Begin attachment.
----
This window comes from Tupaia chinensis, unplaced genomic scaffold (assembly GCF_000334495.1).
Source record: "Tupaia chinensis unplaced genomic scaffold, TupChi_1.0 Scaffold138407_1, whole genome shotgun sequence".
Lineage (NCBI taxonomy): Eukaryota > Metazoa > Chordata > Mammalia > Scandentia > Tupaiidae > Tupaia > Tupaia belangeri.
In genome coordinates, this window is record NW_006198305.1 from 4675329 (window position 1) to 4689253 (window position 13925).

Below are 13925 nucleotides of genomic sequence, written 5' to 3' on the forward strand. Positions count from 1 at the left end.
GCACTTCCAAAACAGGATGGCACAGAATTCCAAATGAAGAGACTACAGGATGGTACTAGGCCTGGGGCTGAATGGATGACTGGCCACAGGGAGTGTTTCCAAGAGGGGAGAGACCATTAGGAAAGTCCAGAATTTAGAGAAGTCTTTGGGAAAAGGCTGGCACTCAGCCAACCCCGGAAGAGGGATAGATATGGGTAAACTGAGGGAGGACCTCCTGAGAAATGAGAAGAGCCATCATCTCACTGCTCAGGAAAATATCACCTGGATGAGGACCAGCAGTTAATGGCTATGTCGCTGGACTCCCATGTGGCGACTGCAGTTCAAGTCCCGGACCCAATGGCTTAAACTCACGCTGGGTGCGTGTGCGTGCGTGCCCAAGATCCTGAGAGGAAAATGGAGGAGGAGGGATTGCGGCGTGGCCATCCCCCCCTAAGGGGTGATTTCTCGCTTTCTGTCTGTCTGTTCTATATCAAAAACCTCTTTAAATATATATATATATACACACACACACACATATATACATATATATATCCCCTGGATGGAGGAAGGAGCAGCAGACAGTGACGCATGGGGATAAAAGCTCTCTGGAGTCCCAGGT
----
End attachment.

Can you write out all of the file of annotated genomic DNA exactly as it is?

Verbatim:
This window comes from Tupaia chinensis, unplaced genomic scaffold (assembly GCF_000334495.1).
Source record: "Tupaia chinensis unplaced genomic scaffold, TupChi_1.0 Scaffold138407_1, whole genome shotgun sequence".
Lineage (NCBI taxonomy): Eukaryota > Metazoa > Chordata > Mammalia > Scandentia > Tupaiidae > Tupaia > Tupaia belangeri.
In genome coordinates, this window is record NW_006198305.1 from 4675329 (window position 1) to 4689253 (window position 13925).

Below are 13925 nucleotides of genomic sequence, written 5' to 3' on the forward strand. Positions count from 1 at the left end.
GCACTTCCAAAACAGGATGGCACAGAATTCCAAATGAAGAGACTACAGGATGGTACTAGGCCTGGGGCTGAATGGATGACTGGCCACAGGGAGTGTTTCCAAGAGGGGAGAGACCATTAGGAAAGTCCAGAATTTAGAGAAGTCTTTGGGAAAAGGCTGGCACTCAGCCAACCCCGGAAGAGGGATAGATATGGGTAAACTGAGGGAGGACCTCCTGAGAAATGAGAAGAGCCATCATCTCACTGCTCAGGAAAATATCACCTGGATGAGGACCAGCAGTTAATGGCTATGTCGCTGGACTCCCATGTGGCGACTGCAGTTCAAGTCCCGGACCCAATGGCTTAAACTCACGCTGGGTGCGTGTGCGTGCGTGCCCAAGATCCTGAGAGGAAAATGGAGGAGGAGGGATTGCGGCGTGGCCATCCCCCCCTAAGGGGTGATTTCTCGCTTTCTGTCTGTCTGTTCTATATCAAAAACCTCTTTAAATATATATATATATACACACACACACACATATATACATATATATATCCCCTGGATGGAGGAAGGAGCAGCAGACAGTGACGCATGGGGATAAAAGCTCTCTGGAGTCCCAGGT